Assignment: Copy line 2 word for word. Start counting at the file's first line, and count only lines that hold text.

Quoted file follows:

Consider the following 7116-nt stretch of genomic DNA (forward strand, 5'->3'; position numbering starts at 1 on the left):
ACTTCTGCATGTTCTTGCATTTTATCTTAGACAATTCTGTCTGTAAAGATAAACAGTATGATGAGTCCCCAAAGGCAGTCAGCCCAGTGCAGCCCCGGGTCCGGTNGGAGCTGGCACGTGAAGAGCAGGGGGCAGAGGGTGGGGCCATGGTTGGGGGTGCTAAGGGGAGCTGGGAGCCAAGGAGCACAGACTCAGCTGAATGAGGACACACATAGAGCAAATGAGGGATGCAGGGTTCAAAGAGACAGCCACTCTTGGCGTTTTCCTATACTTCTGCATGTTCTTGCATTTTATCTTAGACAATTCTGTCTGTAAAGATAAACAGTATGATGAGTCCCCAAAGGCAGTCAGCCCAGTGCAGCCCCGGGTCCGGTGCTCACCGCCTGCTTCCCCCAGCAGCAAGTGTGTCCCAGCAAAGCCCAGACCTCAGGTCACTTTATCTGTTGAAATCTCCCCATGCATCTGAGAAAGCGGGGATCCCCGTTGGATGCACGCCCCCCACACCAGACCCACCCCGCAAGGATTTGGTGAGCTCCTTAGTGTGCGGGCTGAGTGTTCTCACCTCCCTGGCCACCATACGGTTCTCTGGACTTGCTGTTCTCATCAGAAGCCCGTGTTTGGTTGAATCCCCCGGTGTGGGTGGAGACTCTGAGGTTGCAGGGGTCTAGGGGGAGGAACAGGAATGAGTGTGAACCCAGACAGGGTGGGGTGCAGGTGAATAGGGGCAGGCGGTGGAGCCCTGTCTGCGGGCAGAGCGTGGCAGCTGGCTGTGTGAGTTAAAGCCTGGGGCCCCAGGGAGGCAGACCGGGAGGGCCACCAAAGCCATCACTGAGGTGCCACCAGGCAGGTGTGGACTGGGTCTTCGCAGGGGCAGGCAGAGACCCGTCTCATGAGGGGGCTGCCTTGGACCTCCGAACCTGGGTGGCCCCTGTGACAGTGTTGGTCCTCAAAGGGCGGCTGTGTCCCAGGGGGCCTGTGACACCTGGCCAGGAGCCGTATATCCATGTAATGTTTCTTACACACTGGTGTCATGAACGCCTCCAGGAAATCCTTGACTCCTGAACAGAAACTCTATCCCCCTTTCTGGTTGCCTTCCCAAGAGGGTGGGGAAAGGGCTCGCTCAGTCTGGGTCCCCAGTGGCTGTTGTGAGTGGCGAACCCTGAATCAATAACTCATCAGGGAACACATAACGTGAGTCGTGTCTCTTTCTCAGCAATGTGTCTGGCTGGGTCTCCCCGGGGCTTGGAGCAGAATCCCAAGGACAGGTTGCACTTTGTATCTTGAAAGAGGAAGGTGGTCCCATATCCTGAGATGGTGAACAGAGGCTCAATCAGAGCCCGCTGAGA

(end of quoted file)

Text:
ACTTCTGCATGTTCTTGCATTTTATCTTAGACAATTCTGTCTGTAAAGATAAACAGTATGATGAGTCCCCAAAGGCAGTCAGCCCAGTGCAGCCCCGGGTCCGGTNGGAGCTGGCACGTGAAGAGCAGGGGGCAGAGGGTGGGGCCATGGTTGGGGGTGCTAAGGGGAGCTGGGAGCCAAGGAGCACAGACTCAGCTGAATGAGGACACACATAGAGCAAATGAGGGATGCAGGGTTCAAAGAGACAGCCACTCTTGGCGTTTTCCTATACTTCTGCATGTTCTTGCATTTTATCTTAGACAATTCTGTCTGTAAAGATAAACAGTATGATGAGTCCCCAAAGGCAGTCAGCCCAGTGCAGCCCCGGGTCCGGTGCTCACCGCCTGCTTCCCCCAGCAGCAAGTGTGTCCCAGCAAAGCCCAGACCTCAGGTCACTTTATCTGTTGAAATCTCCCCATGCATCTGAGAAAGCGGGGATCCCCGTTGGATGCACGCCCCCCACACCAGACCCACCCCGCAAGGATTTGGTGAGCTCCTTAGTGTGCGGGCTGAGTGTTCTCACCTCCCTGGCCACCATACGGTTCTCTGGACTTGCTGTTCTCATCAGAAGCCCGTGTTTGGTTGAATCCCCCGGTGTGGGTGGAGACTCTGAGGTTGCAGGGGTCTAGGGGGAGGAACAGGAATGAGTGTGAACCCAGACAGGGTGGGGTGCAGGTGAATAGGGGCAGGCGGTGGAGCCCTGTCTGCGGGCAGAGCGTGGCAGCTGGCTGTGTGAGTTAAAGCCTGGGGCCCCAGGGAGGCAGACCGGGAGGGCCACCAAAGCCATCACTGAGGTGCCACCAGGCAGGTGTGGACTGGGTCTTCGCAGGGGCAGGCAGAGACCCGTCTCATGAGGGGGCTGCCTTGGACCTCCGAACCTGGGTGGCCCCTGTGACAGTGTTGGTCCTCAAAGGGCGGCTGTGTCCCAGGGGGCCTGTGACACCTGGCCAGGAGCCGTATATCCATGTAATGTTTCTTACACACTGGTGTCATGAACGCCTCCAGGAAATCCTTGACTCCTGAACAGAAACTCTATCCCCCTTTCTGGTTGCCTTCCCAAGAGGGTGGGGAAAGGGCTCGCTCAGTCTGGGTCCCCAGTGGCTGTTGTGAGTGGCGAACCCTGAATCAATAACTCATCAGGGAACACATAACGTGAGTCGTGTCTCTTTCTCAGCAATGTGTCTGGCTGGGTCTCCCCGGGGCTTGGAGCAGAATCCCAAGGACAGGTTGCACTTTGTATCTTGAAAGAGGAAGGTGGTCCCATATCCTGAGATGGTGAACAGAGGCTCAATCAGAGCCCGCTGAGA